In response, Sputnik wondered: was Zuckerman’s speech full of praise for the actual PM and president just polite, was it a blunder or simply a blunt interference in Romania’s internal politics? So far not so bad, one that knows Sputnik would say, but then things got a bit heated. The next article by the Russian state media was pointing out that the US diplomat “forces us” to trust only some companies. A very similar position was expressed by Active News, with a threatening nuance: the US ambassador “warns Romania” not to use Huawei equipment. Or…? Active News does not say.

However, Sputnik covers the story like a pro: Huawei replies in “inflammatory” manner. On Q Magazine’s view, Huawei doesn’t even need to respond as its whole activity so far made it emerge victorious in the war with the US.

From there on, though, no silk gloves on: Sputnik itself claimed Zuckerman’s mind is “volatile/unsteady/moody” therefore he should visit a psychologist, then added – using a “political scientist” words – that the ambassador is not only a “nouveau riche hillbilly, someone between (Gigi) Becali and a journalist for (former communist) Scânteia daily”, but also – quoting a “top analyst” – “not a US representative, just an organized crime member”. The Russian media outlet kept the best for last and quoted ex-minister of Finance Orlando Teodorovici saying that Zuckerman is simply “fake”, has no professionalism and not even decency. Given all those, the only remaining thing to do for Sputnik was to suggest the social-democrats what to do to get back at Zuckerman for his remarks.

Apparently, though, it was still not enough and a Romanian-American living in New York was brought to the scene. He did not come himself but sent a letter that said, according to Cotidianul, that ambassador Zuckerman was nothing more than a “tenderfoot”. Or, in the words of those in charge with the headlines at Lumea Justiției, “Different US ambassador, same filth”. To that, even Sputnik felt the need to reply rather neutral: “Essential questions to Zuckerman from the US”.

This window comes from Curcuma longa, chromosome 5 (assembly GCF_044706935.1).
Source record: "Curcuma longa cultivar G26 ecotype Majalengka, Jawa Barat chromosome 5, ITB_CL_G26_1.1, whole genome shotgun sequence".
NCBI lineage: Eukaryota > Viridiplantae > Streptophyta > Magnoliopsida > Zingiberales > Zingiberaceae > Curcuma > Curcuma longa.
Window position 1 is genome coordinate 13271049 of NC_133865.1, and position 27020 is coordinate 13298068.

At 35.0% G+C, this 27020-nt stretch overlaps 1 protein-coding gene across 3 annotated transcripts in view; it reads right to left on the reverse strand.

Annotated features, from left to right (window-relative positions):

When an MEP gets Sputnik messages published by FT

The EU budget talks in Brussels gave a Romanian MEP, Clotilde Armand, the opportunity to play big. Or so she thought when she decided to have an opinion published in the Financial Times. The headline let little room if any to debate: “Eastern Europe gives more to the west than it gets back”. The subtitle added some nuances: “EU budget should take into the account corporate profits and the cost of brain drain”. Even more of those in the actual article: “EU membership has brought immense benefits to central and eastern Europe, but western economies also profited handsomely from the enlargement process. It is high time politicians in the west explained that fact to their constituents — EU money is not charity. It is a quid pro quo”.